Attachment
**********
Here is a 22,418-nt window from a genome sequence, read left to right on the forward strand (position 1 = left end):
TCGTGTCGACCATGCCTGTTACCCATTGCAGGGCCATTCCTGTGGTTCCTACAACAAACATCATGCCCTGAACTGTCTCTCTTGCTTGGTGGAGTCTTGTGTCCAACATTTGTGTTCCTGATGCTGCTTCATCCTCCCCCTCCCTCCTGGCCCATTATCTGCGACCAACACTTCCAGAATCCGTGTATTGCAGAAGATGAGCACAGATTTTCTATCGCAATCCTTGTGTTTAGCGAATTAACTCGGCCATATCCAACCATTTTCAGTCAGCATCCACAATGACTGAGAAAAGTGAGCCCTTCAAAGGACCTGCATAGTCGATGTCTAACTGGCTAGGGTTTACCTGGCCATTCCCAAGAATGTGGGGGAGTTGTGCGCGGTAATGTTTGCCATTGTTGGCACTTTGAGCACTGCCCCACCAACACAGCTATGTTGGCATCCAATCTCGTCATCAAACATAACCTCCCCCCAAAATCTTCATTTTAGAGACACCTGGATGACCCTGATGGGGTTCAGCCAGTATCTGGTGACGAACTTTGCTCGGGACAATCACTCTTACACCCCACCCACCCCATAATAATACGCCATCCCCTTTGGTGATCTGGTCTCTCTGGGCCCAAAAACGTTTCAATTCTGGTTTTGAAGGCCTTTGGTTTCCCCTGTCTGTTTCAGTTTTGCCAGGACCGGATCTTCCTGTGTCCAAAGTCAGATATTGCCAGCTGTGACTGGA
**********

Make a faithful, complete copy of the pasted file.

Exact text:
Here is a 22,418-nt window from a genome sequence, read left to right on the forward strand (position 1 = left end):
TCGTGTCGACCATGCCTGTTACCCATTGCAGGGCCATTCCTGTGGTTCCTACAACAAACATCATGCCCTGAACTGTCTCTCTTGCTTGGTGGAGTCTTGTGTCCAACATTTGTGTTCCTGATGCTGCTTCATCCTCCCCCTCCCTCCTGGCCCATTATCTGCGACCAACACTTCCAGAATCCGTGTATTGCAGAAGATGAGCACAGATTTTCTATCGCAATCCTTGTGTTTAGCGAATTAACTCGGCCATATCCAACCATTTTCAGTCAGCATCCACAATGACTGAGAAAAGTGAGCCCTTCAAAGGACCTGCATAGTCGATGTCTAACTGGCTAGGGTTTACCTGGCCATTCCCAAGAATGTGGGGGAGTTGTGCGCGGTAATGTTTGCCATTGTTGGCACTTTGAGCACTGCCCCACCAACACAGCTATGTTGGCATCCAATCTCGTCATCAAACATAACCTCCCCCCAAAATCTTCATTTTAGAGACACCTGGATGACCCTGATGGGGTTCAGCCAGTATCTGGTGACGAACTTTGCTCGGGACAATCACTCTTACACCCCACCCACCCCATAATAATACGCCATCCCCTTTGGTGATCTGGTCTCTCTGGGCCCAAAAACGTTTCAATTCTGGTTTTGAAGGCCTTTGGTTTCCCCTGTCTGTTTCAGTTTTGCCAGGACCGGATCTTCCTGTGTCCAAAGTCAGATATTGCCAGCTGTGACTGGA